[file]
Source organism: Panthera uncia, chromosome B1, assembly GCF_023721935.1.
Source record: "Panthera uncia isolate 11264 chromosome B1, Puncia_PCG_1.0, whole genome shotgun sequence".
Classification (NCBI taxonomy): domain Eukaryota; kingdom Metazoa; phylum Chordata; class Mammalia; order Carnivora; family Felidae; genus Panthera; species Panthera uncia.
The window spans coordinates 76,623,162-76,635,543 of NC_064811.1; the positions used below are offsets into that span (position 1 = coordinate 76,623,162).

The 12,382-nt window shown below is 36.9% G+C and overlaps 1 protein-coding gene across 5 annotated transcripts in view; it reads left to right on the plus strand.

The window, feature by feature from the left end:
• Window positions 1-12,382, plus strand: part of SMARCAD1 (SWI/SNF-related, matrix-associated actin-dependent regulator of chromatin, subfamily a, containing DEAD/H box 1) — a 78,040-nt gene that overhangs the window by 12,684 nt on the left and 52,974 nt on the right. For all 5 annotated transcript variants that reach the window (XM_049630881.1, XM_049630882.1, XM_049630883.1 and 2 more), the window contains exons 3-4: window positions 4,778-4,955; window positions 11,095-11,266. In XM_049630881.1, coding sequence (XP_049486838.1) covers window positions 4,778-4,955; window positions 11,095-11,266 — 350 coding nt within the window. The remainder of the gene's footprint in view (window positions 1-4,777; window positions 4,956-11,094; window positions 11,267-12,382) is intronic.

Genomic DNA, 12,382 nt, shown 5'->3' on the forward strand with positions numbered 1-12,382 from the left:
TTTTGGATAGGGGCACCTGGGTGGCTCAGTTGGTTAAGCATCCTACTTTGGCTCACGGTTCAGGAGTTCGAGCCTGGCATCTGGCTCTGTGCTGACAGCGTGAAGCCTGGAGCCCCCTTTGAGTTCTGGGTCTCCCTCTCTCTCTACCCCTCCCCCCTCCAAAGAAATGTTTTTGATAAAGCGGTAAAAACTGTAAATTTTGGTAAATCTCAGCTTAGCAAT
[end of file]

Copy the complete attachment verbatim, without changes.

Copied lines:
Source organism: Panthera uncia, chromosome B1, assembly GCF_023721935.1.
Source record: "Panthera uncia isolate 11264 chromosome B1, Puncia_PCG_1.0, whole genome shotgun sequence".
Classification (NCBI taxonomy): domain Eukaryota; kingdom Metazoa; phylum Chordata; class Mammalia; order Carnivora; family Felidae; genus Panthera; species Panthera uncia.
The window spans coordinates 76,623,162-76,635,543 of NC_064811.1; the positions used below are offsets into that span (position 1 = coordinate 76,623,162).

The 12,382-nt window shown below is 36.9% G+C and overlaps 1 protein-coding gene across 5 annotated transcripts in view; it reads left to right on the plus strand.

The window, feature by feature from the left end:
• Window positions 1-12,382, plus strand: part of SMARCAD1 (SWI/SNF-related, matrix-associated actin-dependent regulator of chromatin, subfamily a, containing DEAD/H box 1) — a 78,040-nt gene that overhangs the window by 12,684 nt on the left and 52,974 nt on the right. For all 5 annotated transcript variants that reach the window (XM_049630881.1, XM_049630882.1, XM_049630883.1 and 2 more), the window contains exons 3-4: window positions 4,778-4,955; window positions 11,095-11,266. In XM_049630881.1, coding sequence (XP_049486838.1) covers window positions 4,778-4,955; window positions 11,095-11,266 — 350 coding nt within the window. The remainder of the gene's footprint in view (window positions 1-4,777; window positions 4,956-11,094; window positions 11,267-12,382) is intronic.

Genomic DNA, 12,382 nt, shown 5'->3' on the forward strand with positions numbered 1-12,382 from the left:
TTTTGGATAGGGGCACCTGGGTGGCTCAGTTGGTTAAGCATCCTACTTTGGCTCACGGTTCAGGAGTTCGAGCCTGGCATCTGGCTCTGTGCTGACAGCGTGAAGCCTGGAGCCCCCTTTGAGTTCTGGGTCTCCCTCTCTCTCTACCCCTCCCCCCTCCAAAGAAATGTTTTTGATAAAGCGGTAAAAACTGTAAATTTTGGTAAATCTCAGCTTAGCAAT